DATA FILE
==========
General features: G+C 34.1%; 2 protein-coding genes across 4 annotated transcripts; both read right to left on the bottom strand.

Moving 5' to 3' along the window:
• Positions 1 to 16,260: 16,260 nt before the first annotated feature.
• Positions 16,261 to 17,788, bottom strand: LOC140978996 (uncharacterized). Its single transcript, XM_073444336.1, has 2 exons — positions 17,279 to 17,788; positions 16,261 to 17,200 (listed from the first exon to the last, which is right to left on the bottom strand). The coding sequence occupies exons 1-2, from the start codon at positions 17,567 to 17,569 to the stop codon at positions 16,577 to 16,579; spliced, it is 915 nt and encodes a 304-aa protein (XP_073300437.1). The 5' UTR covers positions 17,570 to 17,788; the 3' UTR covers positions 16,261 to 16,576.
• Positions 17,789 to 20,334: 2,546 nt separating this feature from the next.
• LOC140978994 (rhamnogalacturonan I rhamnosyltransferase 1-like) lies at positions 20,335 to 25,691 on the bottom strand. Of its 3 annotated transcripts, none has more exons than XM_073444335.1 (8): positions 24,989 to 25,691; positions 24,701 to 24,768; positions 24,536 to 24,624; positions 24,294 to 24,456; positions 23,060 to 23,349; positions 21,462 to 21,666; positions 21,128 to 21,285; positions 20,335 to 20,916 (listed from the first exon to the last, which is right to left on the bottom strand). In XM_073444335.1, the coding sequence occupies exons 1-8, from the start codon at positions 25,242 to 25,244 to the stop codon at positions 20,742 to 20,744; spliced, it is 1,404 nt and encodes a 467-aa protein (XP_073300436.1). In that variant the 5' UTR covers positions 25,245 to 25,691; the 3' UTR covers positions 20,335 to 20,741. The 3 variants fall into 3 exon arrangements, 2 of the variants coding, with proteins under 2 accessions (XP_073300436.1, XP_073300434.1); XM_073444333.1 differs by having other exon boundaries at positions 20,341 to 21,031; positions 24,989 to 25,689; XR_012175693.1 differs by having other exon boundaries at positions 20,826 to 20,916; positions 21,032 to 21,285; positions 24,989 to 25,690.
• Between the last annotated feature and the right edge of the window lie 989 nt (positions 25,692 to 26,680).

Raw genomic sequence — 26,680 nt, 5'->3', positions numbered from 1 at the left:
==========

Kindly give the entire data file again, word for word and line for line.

General features: G+C 34.1%; 2 protein-coding genes across 4 annotated transcripts; both read right to left on the bottom strand.

Moving 5' to 3' along the window:
• Positions 1 to 16,260: 16,260 nt before the first annotated feature.
• Positions 16,261 to 17,788, bottom strand: LOC140978996 (uncharacterized). Its single transcript, XM_073444336.1, has 2 exons — positions 17,279 to 17,788; positions 16,261 to 17,200 (listed from the first exon to the last, which is right to left on the bottom strand). The coding sequence occupies exons 1-2, from the start codon at positions 17,567 to 17,569 to the stop codon at positions 16,577 to 16,579; spliced, it is 915 nt and encodes a 304-aa protein (XP_073300437.1). The 5' UTR covers positions 17,570 to 17,788; the 3' UTR covers positions 16,261 to 16,576.
• Positions 17,789 to 20,334: 2,546 nt separating this feature from the next.
• LOC140978994 (rhamnogalacturonan I rhamnosyltransferase 1-like) lies at positions 20,335 to 25,691 on the bottom strand. Of its 3 annotated transcripts, none has more exons than XM_073444335.1 (8): positions 24,989 to 25,691; positions 24,701 to 24,768; positions 24,536 to 24,624; positions 24,294 to 24,456; positions 23,060 to 23,349; positions 21,462 to 21,666; positions 21,128 to 21,285; positions 20,335 to 20,916 (listed from the first exon to the last, which is right to left on the bottom strand). In XM_073444335.1, the coding sequence occupies exons 1-8, from the start codon at positions 25,242 to 25,244 to the stop codon at positions 20,742 to 20,744; spliced, it is 1,404 nt and encodes a 467-aa protein (XP_073300436.1). In that variant the 5' UTR covers positions 25,245 to 25,691; the 3' UTR covers positions 20,335 to 20,741. The 3 variants fall into 3 exon arrangements, 2 of the variants coding, with proteins under 2 accessions (XP_073300436.1, XP_073300434.1); XM_073444333.1 differs by having other exon boundaries at positions 20,341 to 21,031; positions 24,989 to 25,689; XR_012175693.1 differs by having other exon boundaries at positions 20,826 to 20,916; positions 21,032 to 21,285; positions 24,989 to 25,690.
• Between the last annotated feature and the right edge of the window lie 989 nt (positions 25,692 to 26,680).

Raw genomic sequence — 26,680 nt, 5'->3', positions numbered from 1 at the left: